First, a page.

Prudential Settles Market Timing Investigations
Attorney General Spitzer today announced an agreement to resolve an investigation of market timing by a leading financial services firm.
Under the agreement, the Prudential Equity Group will pay $270 million in restitution to injured investors. Under a separate agreement with the U.S. Department of Justice, Prudential will pay a penalty of $330 million. The agreements also require the company to undertake a series of reforms.
"We are pleased that Prudential has joined the long list of institutions that have agreed to compensate customers harmed by market timing activity and implement sweeping reforms," Spitzer said.
The investigation of Prudential began with a subpoena from the New York Attorney Generals Office in August 2003.
The investigation conducted in cooperation with the Securities and Exchange Commission, New York Stock Exchange, National Association of Securities Dealers and the states of Massachusetts and New Jersey revealed that the companys brokers defrauded at least 50 mutual funds and their investors between September 1999 and June 2003.
Specifically, the brokers provided hedge fund operators and other favored investors with phony customer account numbers that were used to conduct repeated in and out trading of various funds. The scheme helped the favored investors evade the scrutiny of the "timing police" at the mutual fund companies.
Senior managers at Prudential were aware of the fraud. In April 2002, the manager of Prudentials Mutual Fund Operations Division shared with other senior Prudential managers the following e-mail from another mutual fund family, which complained about Prudentials brokers:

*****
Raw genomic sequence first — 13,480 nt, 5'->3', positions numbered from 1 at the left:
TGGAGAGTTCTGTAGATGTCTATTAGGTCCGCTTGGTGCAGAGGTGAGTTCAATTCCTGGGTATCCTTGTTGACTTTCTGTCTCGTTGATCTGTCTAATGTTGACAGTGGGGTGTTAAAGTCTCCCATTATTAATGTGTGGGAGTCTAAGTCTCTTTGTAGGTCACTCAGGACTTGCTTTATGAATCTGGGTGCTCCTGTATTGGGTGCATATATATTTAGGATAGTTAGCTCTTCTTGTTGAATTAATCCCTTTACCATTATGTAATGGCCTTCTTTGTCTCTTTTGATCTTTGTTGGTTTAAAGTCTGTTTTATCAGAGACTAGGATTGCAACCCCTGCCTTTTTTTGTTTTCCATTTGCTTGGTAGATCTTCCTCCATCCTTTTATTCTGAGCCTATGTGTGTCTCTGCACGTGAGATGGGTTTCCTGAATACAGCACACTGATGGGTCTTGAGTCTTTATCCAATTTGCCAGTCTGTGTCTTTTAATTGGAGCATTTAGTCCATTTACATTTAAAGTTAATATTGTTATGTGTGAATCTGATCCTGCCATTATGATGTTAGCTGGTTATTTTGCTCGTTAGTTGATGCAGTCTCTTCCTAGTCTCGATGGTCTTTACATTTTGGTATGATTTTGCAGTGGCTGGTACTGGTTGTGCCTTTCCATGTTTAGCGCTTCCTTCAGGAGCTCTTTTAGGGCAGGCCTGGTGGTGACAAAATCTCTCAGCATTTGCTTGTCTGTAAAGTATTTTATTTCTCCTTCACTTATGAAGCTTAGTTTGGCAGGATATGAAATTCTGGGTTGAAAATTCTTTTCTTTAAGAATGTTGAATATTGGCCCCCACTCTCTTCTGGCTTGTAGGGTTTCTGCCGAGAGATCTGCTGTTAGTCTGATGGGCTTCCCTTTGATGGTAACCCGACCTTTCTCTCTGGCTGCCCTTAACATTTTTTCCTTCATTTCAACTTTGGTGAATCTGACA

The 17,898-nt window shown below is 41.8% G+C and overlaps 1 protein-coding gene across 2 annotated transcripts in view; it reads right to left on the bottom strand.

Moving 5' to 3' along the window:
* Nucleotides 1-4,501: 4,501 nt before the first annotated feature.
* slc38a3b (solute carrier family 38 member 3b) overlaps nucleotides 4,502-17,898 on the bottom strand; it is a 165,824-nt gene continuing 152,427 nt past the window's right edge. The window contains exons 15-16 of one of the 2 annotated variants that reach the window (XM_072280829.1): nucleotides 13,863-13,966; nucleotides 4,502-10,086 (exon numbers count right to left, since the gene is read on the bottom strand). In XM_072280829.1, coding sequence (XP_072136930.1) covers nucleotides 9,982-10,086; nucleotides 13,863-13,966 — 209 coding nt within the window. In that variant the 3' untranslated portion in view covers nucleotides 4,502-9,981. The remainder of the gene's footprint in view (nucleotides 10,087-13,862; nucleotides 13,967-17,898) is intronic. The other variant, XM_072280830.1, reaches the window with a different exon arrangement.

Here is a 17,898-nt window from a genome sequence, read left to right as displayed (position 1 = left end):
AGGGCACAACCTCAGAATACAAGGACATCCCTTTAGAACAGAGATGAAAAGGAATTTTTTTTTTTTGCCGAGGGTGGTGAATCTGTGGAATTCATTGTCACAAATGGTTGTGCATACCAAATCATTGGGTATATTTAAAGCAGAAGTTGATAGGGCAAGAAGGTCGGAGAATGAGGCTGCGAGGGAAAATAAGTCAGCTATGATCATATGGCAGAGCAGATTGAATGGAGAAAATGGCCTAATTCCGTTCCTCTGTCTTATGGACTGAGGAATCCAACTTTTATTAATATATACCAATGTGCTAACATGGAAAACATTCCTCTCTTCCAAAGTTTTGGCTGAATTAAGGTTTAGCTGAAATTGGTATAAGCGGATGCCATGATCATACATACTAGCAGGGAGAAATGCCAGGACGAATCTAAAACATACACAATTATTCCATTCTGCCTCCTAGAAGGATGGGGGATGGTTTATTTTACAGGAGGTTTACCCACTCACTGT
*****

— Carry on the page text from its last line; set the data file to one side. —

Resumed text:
"What we have seen scares us. It appears certain representatives are changing account registrations, tax id numbers, and branch and rep [ID] numbers in an effort to time the [mutual fund familys] funds. All of these accounts have been stopped, but each day "new" ones pop up."
In February 2003 the president of Prudentials Private Client Group received a copy of an e-mail from the manager of Prudentials branch office in Garden City expressing concern about the tactics used by Prudentials top-producing broker to enable a customer to continue market timing at another mutual fund company:
"Fund companies have been misled as to the identity of the [brokers] of record... Recently, [a mutual fund company] was provided with information which was at best misleading to effect the removal [of] a block [from further market timing]."
Between 1999 and 2003, Prudential received more than a thousand letters and e-mails from mutual funds complaining of market timing by Prudential brokers. However, the company did not act to halt the activity, which harmed small investors who typically buy and hold their mutual fund shares.
The Prudential agreement is the 20th settlement since the Attorney General began a probe of improper mutual fund trading activity in July 2003. To date, these settlements have resulted in more than $3.7 billion in restitution for investors.
The Prudential investigation and settlement was handled by Assistant Attorney General Verle Johnson of the Investment Protection Bureau, with assistance provided by Economist Hampton Finer of the Attorney Generals Public Advocacy Division, under the supervision of Enforcement Section Chief Maria Filipakis and Bureau Chief David D. Brown IV of the Investment Protection Bureau.
Attachments: For Adobe PDF files you can download Adobe Reader from Adobe Systems.
For Adobe PDF files you can download Adobe Reader from Adobe Systems.